You might not be a celebrity, the president of the U.S., or a prominent scholar. But your voice matters. Every time you share a piece of content you tell your network and the public that it’s worth their time to take a look. Your “share” is a form of advocacy and is extremely valuable to businesses and brands trying to cut through the noise.
“The most credible advertising comes straight from the people we know and trust,” says the marketing research firm, Nielsen . According to their study, more than 83% of respondents said they completely or somewhat trust the recommendations of friends and family. However, trust isn’t just reserved for our inner circle. In fact, 66% said they are likely to trust consumer opinions posted online outside of their immediate network.
So, how do you create content that will be shared, and work towards building awareness and trust in new networks? We’ve outlined some of the best practices that will help you craft shareable content.
1. Create awesome content
This may seem like a no-brainer, but the minimum threshold for getting people to share your content is getting them to like your content. If your content doesn’t entertain, inform, or inspire, no one is going to give your content a second glance. Make sure your content is well-researched and well-written. It also doesn’t hurt to harness the power of storytelling. Use anecdotes to create compelling content that connects with your audience .
2. Use visuals
It seems obvious but…use images! Visual content is quickly consumed ( and even makes our brains happy ). More importantly, visual content gets 94% more total views and is 40X more likely to be shared on social networks !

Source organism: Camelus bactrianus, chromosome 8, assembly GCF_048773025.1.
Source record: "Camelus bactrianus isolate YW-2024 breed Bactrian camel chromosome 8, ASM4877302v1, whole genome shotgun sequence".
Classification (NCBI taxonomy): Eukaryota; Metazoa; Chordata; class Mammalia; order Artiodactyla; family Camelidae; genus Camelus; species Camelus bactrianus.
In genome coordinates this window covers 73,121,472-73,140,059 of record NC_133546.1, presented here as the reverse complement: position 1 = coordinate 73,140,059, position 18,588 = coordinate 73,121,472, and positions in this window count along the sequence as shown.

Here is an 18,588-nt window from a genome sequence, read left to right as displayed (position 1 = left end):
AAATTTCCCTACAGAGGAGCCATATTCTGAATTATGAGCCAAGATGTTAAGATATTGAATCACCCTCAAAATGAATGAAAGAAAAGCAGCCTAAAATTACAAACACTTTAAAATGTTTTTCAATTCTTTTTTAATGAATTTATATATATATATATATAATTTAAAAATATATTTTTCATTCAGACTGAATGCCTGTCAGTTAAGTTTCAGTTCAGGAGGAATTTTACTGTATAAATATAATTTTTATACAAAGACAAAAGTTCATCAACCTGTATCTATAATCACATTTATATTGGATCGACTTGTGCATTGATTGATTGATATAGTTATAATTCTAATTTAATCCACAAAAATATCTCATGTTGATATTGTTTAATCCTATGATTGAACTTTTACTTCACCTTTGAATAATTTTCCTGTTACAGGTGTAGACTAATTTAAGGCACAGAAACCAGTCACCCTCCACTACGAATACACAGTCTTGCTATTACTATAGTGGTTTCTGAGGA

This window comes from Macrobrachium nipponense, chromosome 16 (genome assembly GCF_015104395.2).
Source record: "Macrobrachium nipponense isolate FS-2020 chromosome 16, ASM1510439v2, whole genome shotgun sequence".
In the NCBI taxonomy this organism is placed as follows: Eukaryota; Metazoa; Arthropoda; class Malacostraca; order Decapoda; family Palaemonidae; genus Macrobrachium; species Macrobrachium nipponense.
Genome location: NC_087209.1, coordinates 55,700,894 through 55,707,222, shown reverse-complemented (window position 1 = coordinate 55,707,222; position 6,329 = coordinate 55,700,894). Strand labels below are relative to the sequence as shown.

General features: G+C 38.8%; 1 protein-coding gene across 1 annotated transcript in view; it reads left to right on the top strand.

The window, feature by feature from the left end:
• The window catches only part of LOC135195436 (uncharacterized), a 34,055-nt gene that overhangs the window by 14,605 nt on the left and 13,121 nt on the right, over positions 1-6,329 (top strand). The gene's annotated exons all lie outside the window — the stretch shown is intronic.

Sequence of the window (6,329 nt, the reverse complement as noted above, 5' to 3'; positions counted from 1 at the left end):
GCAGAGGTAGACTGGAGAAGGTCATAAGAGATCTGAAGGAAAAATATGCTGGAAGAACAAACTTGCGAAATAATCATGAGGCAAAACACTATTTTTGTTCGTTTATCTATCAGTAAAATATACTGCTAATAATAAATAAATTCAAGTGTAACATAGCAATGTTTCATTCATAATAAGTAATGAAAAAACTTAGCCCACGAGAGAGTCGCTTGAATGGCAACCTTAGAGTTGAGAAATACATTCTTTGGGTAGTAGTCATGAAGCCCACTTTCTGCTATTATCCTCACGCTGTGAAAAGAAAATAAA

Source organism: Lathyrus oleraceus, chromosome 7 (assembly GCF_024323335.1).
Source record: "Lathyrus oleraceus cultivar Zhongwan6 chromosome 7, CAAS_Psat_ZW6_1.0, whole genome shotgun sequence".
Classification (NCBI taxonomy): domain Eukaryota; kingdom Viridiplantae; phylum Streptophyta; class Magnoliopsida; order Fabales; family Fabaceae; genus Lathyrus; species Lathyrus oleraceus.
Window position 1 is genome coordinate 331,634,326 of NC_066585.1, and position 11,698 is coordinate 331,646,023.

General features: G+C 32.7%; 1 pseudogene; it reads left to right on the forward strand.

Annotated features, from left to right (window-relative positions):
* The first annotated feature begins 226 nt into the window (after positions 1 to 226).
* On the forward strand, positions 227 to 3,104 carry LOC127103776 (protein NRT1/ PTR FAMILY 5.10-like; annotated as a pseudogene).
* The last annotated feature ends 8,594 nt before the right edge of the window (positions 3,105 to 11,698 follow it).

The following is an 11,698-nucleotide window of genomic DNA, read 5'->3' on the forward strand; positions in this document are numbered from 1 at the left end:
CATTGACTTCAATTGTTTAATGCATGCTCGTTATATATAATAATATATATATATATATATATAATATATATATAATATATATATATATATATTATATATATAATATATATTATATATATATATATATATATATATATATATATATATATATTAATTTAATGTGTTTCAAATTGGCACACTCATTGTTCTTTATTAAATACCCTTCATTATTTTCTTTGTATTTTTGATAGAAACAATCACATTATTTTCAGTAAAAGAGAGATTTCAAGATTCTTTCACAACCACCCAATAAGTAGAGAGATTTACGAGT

It also helps if your content is aesthetically pleasing. According to Entrepreneur , organizing your content so that it’s easily scannable and has a clear eye path will increase engagement. This means avoiding big blocks of text and using eye-catching visuals to capture attention.
Home Depot leverages the power of visual content to showcase DIY projects and inspire their audience to take on a simple project. Here, the brand uses Instagram to not only promote their products, but also highlight what you can do with them. Home Depot uses visuals to communicate an idea quickly and in an aesthetically pleasing format! Instead of a huge block of text, they use an image to deliver something useful, empowering, and inspiring – and thereby very shareable!
3. Start a discussion
People love to give you their two cents. Sometimes the best way to generate shares and activity is to simply ask for feedback. According to Forbes, “62% of millennials say that if a brand engages with them on social networks, they are more likely to become a loyal customer.” This demographic expects brands to ask for their input, and 42% said they are interested in helping companies develop future products and services. Additionally,
studies reveal that customers who engage with companies on social media are likely to spend between 20% and 40% more money with those companies than other customers.
Get your audience involved by asking them to share their opinions, advice, and input.